Skip to main content
opinion

Peter Nicholson is president of the Council of Canadian Academies

Council of Canadian Academies president Peter Nicholson writes in his weekend essay that in becoming information-rich, we have also become attention-poor.

"The three technologies that have powered the information revolution - computation, data transmission and data storage - have each increased in capability by about 10 million times since the early 1960s, unleashing a torrential abundance of data and information," Mr. Nicholson writes. "But economics teaches that the counterpart of every new abundance is a new scarcity - in this case, the scarcity of human time and attention."

He argues information technology is driving a correspondingly profound transformation of knowledge production, the main feature of which is a shift of emphasis from depth to speed.

"The challenge is to adapt, and then to evolve, in a world where there continues to be an exponential increase in the supply of information relative to the supply of human attention," he writes.

Mr. Nicholson also argues that as the flow of information speeds up, fewer resources will be invested in the creation of information products and as a result, the "market" for depth is narrowing.

"There is also under way a shift of intellectual authority from producers of depth - the traditional "expert" - to the broader public," he writes, adding that several heads are indeed better than one.

"But while hundreds of thousands of Web-empowered volunteers are able to very efficiently dedicate small slices of their discretionary time, the traditional experts - professors, journalists, authors and filmmakers - need to be compensated for their effort, since expertise is what they have to sell. Unfortunately for them, this has become a much harder sell because the ethic of "free" rules the economics of so much Web content. Moreover, the value of traditional expert authority is itself being diluted by the new incentive structure created by information technology that militates against what is deep and nuanced in favour of what is fast and stripped-down."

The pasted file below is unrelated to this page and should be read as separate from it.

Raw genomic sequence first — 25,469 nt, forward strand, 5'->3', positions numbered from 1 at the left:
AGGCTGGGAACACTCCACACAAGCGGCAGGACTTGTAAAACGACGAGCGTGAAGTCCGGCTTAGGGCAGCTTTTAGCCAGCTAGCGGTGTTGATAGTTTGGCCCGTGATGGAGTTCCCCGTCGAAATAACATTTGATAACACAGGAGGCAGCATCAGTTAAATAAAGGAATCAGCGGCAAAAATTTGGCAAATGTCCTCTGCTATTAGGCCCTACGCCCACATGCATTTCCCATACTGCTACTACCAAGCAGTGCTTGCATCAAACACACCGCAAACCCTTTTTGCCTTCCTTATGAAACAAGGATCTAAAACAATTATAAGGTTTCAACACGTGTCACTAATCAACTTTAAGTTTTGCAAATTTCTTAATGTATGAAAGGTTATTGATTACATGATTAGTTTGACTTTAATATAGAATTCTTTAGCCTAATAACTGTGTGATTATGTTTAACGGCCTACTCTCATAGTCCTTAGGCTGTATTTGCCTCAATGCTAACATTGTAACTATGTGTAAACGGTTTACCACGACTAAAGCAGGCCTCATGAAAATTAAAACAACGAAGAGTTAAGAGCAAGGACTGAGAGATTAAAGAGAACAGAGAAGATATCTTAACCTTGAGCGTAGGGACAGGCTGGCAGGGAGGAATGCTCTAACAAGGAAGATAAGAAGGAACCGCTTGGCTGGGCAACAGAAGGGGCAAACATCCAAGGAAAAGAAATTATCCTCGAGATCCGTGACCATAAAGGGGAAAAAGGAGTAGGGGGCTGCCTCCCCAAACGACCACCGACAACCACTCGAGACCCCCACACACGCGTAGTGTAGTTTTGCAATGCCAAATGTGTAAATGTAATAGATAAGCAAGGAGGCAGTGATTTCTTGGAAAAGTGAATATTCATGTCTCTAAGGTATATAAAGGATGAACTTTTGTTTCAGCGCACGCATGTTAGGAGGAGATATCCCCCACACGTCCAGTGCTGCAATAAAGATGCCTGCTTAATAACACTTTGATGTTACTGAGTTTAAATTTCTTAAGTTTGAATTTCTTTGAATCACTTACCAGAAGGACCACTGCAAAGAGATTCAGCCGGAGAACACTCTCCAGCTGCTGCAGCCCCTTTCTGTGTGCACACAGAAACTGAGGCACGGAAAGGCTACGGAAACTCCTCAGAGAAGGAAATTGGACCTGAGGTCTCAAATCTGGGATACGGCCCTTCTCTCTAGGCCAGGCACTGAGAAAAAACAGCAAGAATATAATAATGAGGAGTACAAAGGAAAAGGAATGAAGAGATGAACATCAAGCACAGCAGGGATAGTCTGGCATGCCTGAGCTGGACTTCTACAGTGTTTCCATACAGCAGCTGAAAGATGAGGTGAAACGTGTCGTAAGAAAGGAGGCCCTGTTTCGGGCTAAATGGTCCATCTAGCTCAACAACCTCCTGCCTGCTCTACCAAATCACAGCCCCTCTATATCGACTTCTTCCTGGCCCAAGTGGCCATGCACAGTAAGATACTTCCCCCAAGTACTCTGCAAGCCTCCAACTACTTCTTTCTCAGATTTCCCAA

On Tuesday at 2 p.m. ET, return to this page for a live discussion with Mr. Nicholson. If you would like to leave a question for Mr. Nicholson in advance, please use the Comments area on this page.

Editor's Note: globeandmail.com editors will read and allow or reject each question/comment. Comments/questions may be edited for length or clarity. We will not publish questions/comments that include personal attacks on participants in these discussions, that make false or unsubstantiated allegations, that purport to quote people or reports where the purported quote or fact cannot be easily verified, or questions/comments that include vulgar language or libellous statements. Preference will be given to readers who submit questions/comments using their full name and home town, rather than a pseudonym.



<iframe src="https://www.coveritlive.com/index2.php/option=com_altcaster/task=viewaltcast/altcast_code=586ea3146c/height=650/width=600" scrolling="no" height="650px" width="600px" frameBorder ="0" ><a href="https://www.coveritlive.com/mobile.php?option=com_mobile&task=viewaltcast&altcast_code=586ea3146c" >Peter Nicholson on information and attention span</a></iframe>